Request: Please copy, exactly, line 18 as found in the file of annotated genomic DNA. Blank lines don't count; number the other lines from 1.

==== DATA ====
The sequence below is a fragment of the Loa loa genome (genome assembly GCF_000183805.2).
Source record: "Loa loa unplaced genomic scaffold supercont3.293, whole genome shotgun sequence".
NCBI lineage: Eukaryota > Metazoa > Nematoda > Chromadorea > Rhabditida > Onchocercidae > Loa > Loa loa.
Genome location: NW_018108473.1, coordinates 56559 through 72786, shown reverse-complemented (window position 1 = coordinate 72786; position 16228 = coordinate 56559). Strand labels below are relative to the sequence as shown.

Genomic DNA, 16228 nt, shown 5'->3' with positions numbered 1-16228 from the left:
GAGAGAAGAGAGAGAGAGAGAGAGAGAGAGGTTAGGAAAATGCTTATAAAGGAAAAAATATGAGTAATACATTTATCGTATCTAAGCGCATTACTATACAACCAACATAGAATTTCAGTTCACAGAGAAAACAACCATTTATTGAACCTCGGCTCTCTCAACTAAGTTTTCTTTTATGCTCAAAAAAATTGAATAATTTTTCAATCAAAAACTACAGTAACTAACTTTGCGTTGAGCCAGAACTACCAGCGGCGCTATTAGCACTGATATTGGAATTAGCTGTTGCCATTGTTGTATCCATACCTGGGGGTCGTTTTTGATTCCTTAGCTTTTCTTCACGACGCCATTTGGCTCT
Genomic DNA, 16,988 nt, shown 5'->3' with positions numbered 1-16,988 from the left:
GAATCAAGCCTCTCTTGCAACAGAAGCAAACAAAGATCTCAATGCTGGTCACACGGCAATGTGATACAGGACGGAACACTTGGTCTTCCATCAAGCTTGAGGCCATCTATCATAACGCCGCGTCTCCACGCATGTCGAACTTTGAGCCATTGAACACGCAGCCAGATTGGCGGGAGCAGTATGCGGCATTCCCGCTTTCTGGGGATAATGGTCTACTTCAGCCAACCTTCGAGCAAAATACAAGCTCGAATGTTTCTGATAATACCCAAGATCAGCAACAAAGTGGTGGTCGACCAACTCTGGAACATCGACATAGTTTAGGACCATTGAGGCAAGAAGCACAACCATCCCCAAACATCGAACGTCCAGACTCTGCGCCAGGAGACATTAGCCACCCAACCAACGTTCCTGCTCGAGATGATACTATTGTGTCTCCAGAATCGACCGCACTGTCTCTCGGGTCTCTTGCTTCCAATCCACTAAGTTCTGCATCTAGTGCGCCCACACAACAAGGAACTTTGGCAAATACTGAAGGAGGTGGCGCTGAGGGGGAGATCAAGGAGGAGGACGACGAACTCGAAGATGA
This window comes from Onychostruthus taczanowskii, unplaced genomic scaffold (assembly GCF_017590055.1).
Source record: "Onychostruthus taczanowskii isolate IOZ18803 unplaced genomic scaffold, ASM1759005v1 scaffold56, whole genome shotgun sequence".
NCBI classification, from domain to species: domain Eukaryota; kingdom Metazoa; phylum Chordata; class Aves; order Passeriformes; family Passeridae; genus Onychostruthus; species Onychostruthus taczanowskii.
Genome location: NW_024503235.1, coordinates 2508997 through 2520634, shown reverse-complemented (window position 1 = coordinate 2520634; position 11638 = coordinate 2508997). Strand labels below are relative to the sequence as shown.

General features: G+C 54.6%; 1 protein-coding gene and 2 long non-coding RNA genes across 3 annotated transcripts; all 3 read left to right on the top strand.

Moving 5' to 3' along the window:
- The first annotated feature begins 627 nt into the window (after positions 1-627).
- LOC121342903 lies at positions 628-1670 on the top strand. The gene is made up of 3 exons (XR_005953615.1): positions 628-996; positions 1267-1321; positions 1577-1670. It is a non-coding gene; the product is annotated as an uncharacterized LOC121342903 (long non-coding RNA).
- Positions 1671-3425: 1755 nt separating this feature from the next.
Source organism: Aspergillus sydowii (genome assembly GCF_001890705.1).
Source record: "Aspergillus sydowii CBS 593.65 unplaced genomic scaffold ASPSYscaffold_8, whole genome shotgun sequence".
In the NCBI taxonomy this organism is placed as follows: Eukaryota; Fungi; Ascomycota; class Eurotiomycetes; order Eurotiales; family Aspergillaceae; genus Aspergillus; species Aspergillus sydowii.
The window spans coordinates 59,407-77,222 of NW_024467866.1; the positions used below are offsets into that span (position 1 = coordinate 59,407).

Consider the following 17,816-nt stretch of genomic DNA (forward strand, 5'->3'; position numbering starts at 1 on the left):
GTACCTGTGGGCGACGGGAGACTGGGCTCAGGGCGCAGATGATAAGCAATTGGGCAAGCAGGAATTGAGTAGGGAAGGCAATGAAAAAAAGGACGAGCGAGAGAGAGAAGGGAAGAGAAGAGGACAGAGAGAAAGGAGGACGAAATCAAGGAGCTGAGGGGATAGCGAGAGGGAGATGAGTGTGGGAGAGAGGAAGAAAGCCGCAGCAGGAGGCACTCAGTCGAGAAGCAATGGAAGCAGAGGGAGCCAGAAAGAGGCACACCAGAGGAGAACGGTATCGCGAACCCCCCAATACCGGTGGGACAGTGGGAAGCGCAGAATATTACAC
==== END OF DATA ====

Source organism: Aspergillus sydowii (genome assembly GCF_001890705.1).